Via SumOfUs - Monsanto versus small farmers in Guatemala - get involved

 

SumOfUs writes - What happens when small farmers in Guatemala save seeds from one year to the next, as they have for centuries? They get up to four years in prison.

That’s according to the “Monsanto Law,” which was recently struck down by Guatemala’s highest court.

But now Monsanto is saying the law is required under free trade deals, and it's likely only a matter of time before it launches a wave of lawsuits to force Guatemala to give in.

Developing nations like Guatemala have no chance against a corporate superpower like Monsanto -- that's why we're standing with Guatemala and fighting to stop the expansion of trade deals that allow this kind of bullying.

For centuries, farmers have saved seeds from one year to the next. But Monsanto now claims that seeds are its intellectual property -- and it will use trade deals to force countries like Guatemala to give in no matter what their courts say about it.

This is a classic example of how Monsanto and other multinational corporations use trade agreements to bully sovereign governments -- and as we speak, it's pushing for new trade deals like the TTIP and the TPP, which would expand its powers to stampede over the rights of people even more.

That’s where we come in. SumOfUs was created to leverage the global consumer power of our 5 million members to take on multinational corporations that have gotten too big for any of us to take on alone.

Can you chip in £1 to help stand up to Monsanto and its anti-democratic trade deals?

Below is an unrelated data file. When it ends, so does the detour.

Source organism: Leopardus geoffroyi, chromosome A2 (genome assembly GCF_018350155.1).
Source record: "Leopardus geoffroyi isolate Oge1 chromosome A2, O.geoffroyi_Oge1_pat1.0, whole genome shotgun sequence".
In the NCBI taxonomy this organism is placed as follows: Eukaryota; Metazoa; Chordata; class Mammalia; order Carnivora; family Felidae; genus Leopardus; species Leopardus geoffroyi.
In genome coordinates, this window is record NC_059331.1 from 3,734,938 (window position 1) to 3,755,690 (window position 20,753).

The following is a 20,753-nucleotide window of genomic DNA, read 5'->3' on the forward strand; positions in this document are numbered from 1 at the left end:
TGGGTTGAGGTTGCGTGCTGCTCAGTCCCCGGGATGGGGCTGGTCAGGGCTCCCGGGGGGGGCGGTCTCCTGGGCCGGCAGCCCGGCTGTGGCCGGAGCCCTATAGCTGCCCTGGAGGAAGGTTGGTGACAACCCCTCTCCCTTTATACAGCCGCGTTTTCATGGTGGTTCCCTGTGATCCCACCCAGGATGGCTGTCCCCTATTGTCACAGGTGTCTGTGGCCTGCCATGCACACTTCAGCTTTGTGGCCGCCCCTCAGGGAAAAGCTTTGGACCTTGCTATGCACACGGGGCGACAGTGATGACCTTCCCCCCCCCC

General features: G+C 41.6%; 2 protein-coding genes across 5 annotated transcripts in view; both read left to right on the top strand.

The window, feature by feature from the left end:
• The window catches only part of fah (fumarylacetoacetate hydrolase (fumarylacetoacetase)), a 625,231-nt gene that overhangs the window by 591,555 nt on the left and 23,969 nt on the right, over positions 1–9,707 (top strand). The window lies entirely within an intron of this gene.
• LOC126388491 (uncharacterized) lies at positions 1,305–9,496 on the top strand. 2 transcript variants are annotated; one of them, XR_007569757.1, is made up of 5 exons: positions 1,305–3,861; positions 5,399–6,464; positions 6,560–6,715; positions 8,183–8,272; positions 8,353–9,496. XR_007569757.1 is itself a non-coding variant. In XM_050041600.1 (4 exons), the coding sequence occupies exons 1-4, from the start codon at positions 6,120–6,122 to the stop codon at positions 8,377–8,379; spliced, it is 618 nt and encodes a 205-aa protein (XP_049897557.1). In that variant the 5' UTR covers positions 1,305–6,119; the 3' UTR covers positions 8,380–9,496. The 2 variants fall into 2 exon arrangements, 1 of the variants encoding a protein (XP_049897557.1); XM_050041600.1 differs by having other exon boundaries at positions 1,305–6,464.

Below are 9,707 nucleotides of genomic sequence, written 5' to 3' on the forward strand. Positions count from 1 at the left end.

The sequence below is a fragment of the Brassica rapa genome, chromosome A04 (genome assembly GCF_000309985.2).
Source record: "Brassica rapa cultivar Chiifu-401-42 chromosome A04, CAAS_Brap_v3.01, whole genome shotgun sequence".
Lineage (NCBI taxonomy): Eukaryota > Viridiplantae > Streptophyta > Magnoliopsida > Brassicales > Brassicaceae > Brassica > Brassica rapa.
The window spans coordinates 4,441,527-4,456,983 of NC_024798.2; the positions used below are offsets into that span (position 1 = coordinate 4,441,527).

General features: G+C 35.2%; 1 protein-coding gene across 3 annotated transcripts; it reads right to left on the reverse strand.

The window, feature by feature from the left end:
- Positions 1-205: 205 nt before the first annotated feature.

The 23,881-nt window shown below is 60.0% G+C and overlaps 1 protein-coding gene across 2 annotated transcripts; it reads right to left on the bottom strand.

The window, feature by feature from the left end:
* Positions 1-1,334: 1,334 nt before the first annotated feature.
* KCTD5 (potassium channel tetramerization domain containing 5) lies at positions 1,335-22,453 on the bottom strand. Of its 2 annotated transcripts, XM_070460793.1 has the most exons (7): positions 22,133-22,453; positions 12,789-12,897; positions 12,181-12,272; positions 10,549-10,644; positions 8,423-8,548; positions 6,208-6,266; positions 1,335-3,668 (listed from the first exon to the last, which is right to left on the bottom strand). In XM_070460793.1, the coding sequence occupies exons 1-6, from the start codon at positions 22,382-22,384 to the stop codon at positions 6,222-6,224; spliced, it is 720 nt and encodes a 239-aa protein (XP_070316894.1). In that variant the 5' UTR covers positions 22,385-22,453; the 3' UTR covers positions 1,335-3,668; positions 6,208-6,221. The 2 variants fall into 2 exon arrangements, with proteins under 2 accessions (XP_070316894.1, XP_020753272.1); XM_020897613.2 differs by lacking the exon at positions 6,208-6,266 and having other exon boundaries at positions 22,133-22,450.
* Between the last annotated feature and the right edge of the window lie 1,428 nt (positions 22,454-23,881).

Yes, I’ll chip in £1 to help Guatemala and other developing nations stand up to Monsanto’s bullying

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More information:

Guatemalan court suspends "Monsanto Law, La Voz, August 29, 2014Guatemala Strikes Down 'Monsanto Law', Telesur, September 5, 2014Should multinationals have say in national affairs? Central Americans say 'no', Christian Science Monitor, September 23, 2014

SumOfUs is a worldwide movement of people working together to hold corporations accountable for their actions and forge a new, sustainable path for our global economy.

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Wider context

To me (Pamela) one of the interesting "big picture" issues of our time is the relationship between large top-down structures, (which have been the structures that have held power and authority in the past) and "horizontal sturctures" which are emerging thanks to the internet and rapid information sharing across traditional boundaries. It is becoming possible to contribute to making a difference in all kinds of ways. Even if we only take small steps as individuals it can become significant, if enough of us join together.